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Focus On Your True Purpose: 12 Spiritual Practices
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Focus On Your True Purpose: 12 Spiritual Practices (35 min.) MP3
Transcript of a talk delivered by Brother ChiSing
August 12, 2012 - Dallas, Texas

I'd like to start my talk by sharing an appreciation to Guru Nanak, founder of Sikhism. He was a truly radiant person on the planet. People who would encounter him would be so taken by his pure heart. He lived in a time in India where there was much strife between Muslims and Hindus. And yet by the time he died, he had many disciples, many of whom were Hindus and Muslims. In fact, they had to figure out what to do when he died because the Muslims wanted to bury his body and Hindus wanted to cremate his body. [Laughter] So they decided to divide his shroud in half. One half was given to Muslims to bury and the other half of the shroud was given to Hindus to be cremated. This was the kind of man he was. So beautiful, so pure, so inclusive, that everyone wanted a piece of him, even after his death.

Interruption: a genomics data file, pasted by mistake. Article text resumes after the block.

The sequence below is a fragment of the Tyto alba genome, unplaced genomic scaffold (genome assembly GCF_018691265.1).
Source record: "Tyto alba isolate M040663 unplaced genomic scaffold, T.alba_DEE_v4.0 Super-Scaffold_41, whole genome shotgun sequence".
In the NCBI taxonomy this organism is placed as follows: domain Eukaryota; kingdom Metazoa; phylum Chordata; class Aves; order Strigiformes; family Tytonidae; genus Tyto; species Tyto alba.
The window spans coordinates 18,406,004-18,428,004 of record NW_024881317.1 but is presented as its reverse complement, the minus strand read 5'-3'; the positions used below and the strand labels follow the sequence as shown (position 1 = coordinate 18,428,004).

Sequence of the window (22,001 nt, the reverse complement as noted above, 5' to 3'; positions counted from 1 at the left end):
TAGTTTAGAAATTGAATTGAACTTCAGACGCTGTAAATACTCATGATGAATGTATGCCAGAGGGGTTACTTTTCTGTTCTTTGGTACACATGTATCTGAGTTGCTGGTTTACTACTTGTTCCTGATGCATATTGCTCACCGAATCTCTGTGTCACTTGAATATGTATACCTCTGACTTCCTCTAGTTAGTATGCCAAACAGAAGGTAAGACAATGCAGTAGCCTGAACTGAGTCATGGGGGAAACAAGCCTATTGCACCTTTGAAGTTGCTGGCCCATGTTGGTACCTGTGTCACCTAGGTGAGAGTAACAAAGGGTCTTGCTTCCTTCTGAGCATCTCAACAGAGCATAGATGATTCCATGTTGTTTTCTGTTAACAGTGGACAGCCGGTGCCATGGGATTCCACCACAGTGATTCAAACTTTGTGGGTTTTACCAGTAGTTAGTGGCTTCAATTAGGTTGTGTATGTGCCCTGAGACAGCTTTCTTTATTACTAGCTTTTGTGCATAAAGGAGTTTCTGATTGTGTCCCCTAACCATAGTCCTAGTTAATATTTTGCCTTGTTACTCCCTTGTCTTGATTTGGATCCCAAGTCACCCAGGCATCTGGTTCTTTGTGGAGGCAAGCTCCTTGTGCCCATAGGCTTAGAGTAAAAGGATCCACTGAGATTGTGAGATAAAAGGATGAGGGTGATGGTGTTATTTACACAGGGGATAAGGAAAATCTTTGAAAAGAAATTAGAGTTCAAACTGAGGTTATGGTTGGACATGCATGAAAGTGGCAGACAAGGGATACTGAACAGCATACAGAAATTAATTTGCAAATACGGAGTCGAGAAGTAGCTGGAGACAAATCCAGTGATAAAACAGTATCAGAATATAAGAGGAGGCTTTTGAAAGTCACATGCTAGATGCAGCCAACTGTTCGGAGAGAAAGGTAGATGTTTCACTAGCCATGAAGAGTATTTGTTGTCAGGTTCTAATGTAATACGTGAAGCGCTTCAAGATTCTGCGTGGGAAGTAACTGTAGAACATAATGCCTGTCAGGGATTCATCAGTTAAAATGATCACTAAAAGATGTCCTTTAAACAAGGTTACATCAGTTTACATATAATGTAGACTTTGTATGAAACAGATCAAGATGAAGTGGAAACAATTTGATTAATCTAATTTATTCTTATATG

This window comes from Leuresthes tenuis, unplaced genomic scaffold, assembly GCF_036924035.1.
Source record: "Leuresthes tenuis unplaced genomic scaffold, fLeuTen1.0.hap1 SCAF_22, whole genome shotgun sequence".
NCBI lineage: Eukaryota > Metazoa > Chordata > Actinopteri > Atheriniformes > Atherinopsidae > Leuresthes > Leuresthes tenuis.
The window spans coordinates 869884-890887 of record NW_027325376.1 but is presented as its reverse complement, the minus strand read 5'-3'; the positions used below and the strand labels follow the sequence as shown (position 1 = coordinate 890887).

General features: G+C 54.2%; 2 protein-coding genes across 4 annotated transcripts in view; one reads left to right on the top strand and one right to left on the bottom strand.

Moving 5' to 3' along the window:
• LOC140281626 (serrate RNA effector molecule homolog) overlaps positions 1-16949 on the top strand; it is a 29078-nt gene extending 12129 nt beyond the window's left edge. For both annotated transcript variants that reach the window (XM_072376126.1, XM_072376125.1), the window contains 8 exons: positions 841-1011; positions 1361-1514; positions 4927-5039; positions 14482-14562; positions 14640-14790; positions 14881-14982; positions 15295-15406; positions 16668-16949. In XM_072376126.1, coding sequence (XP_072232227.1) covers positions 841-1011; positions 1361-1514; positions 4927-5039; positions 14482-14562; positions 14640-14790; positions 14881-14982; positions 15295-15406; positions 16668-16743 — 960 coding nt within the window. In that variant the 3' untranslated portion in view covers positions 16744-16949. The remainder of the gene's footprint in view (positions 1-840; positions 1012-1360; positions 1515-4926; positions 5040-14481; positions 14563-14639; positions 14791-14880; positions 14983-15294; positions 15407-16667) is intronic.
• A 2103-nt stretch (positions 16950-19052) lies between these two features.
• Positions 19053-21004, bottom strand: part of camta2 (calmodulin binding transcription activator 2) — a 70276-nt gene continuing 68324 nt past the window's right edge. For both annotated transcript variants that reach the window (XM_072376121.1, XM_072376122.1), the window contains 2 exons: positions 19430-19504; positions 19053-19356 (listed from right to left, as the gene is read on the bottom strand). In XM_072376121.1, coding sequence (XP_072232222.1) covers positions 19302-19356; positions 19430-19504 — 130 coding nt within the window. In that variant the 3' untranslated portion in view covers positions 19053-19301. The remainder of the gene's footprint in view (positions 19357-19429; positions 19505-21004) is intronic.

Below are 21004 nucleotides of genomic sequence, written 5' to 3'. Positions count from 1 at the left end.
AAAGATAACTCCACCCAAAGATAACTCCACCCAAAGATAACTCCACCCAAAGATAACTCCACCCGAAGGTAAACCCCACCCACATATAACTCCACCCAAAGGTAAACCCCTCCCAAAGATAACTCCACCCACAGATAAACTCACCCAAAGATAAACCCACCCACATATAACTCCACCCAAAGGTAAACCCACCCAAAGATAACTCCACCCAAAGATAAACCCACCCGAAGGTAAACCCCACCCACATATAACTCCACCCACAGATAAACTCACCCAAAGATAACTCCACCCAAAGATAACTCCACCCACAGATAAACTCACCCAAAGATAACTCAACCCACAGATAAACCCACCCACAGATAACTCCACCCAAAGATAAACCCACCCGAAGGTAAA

I hope you were able to read the letter I wrote to the Sikh community, and if not, ask Bobbie a she can forward you a copy. While I was in Seattle I encountered some wonderful books, and if you have never read anything by our teacher Thich Nhat Hanh, I hope you will give yourself an opportunity to read a wonderful book by him — he has many books, 80 books now—but here's one that I think you'll find very, very wonderful. IT's called, "You are here: discovering the magic of the present moment. So if you've never read a book by Thich Nhat Hanh, this is a good first read. There are many good first read books but this is definitely one. It just has very beautiful chapters in it. You are here, so keep that in mind.